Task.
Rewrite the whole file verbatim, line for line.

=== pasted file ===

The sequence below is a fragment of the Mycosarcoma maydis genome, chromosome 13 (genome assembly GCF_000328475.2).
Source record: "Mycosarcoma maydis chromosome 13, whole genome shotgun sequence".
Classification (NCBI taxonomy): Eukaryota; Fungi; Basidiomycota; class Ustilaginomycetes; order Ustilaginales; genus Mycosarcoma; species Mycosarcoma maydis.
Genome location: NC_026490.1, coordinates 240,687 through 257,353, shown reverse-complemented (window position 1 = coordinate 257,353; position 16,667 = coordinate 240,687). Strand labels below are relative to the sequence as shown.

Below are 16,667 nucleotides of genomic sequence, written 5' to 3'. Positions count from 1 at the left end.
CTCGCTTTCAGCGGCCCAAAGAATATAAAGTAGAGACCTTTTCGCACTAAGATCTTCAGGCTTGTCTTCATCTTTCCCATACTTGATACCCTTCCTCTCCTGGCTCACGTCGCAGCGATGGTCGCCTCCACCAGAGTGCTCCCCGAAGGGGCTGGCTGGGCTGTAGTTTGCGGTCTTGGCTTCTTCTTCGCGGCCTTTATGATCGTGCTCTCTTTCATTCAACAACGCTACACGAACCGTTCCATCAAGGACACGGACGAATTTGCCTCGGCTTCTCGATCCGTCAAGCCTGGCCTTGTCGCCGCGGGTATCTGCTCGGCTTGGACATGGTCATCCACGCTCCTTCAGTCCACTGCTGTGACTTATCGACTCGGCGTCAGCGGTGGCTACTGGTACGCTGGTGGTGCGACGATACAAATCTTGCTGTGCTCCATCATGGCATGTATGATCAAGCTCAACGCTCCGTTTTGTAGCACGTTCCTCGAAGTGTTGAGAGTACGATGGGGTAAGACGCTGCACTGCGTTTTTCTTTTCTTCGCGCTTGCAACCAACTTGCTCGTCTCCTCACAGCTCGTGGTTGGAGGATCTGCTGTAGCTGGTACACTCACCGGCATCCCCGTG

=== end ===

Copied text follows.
The sequence below is a fragment of the Mycosarcoma maydis genome, chromosome 13 (genome assembly GCF_000328475.2).
Source record: "Mycosarcoma maydis chromosome 13, whole genome shotgun sequence".
Classification (NCBI taxonomy): Eukaryota; Fungi; Basidiomycota; class Ustilaginomycetes; order Ustilaginales; genus Mycosarcoma; species Mycosarcoma maydis.
Genome location: NC_026490.1, coordinates 240,687 through 257,353, shown reverse-complemented (window position 1 = coordinate 257,353; position 16,667 = coordinate 240,687). Strand labels below are relative to the sequence as shown.

Below are 16,667 nucleotides of genomic sequence, written 5' to 3'. Positions count from 1 at the left end.
CTCGCTTTCAGCGGCCCAAAGAATATAAAGTAGAGACCTTTTCGCACTAAGATCTTCAGGCTTGTCTTCATCTTTCCCATACTTGATACCCTTCCTCTCCTGGCTCACGTCGCAGCGATGGTCGCCTCCACCAGAGTGCTCCCCGAAGGGGCTGGCTGGGCTGTAGTTTGCGGTCTTGGCTTCTTCTTCGCGGCCTTTATGATCGTGCTCTCTTTCATTCAACAACGCTACACGAACCGTTCCATCAAGGACACGGACGAATTTGCCTCGGCTTCTCGATCCGTCAAGCCTGGCCTTGTCGCCGCGGGTATCTGCTCGGCTTGGACATGGTCATCCACGCTCCTTCAGTCCACTGCTGTGACTTATCGACTCGGCGTCAGCGGTGGCTACTGGTACGCTGGTGGTGCGACGATACAAATCTTGCTGTGCTCCATCATGGCATGTATGATCAAGCTCAACGCTCCGTTTTGTAGCACGTTCCTCGAAGTGTTGAGAGTACGATGGGGTAAGACGCTGCACTGCGTTTTTCTTTTCTTCGCGCTTGCAACCAACTTGCTCGTCTCCTCACAGCTCGTGGTTGGAGGATCTGCTGTAGCTGGTACACTCACCGGCATCCCCGTG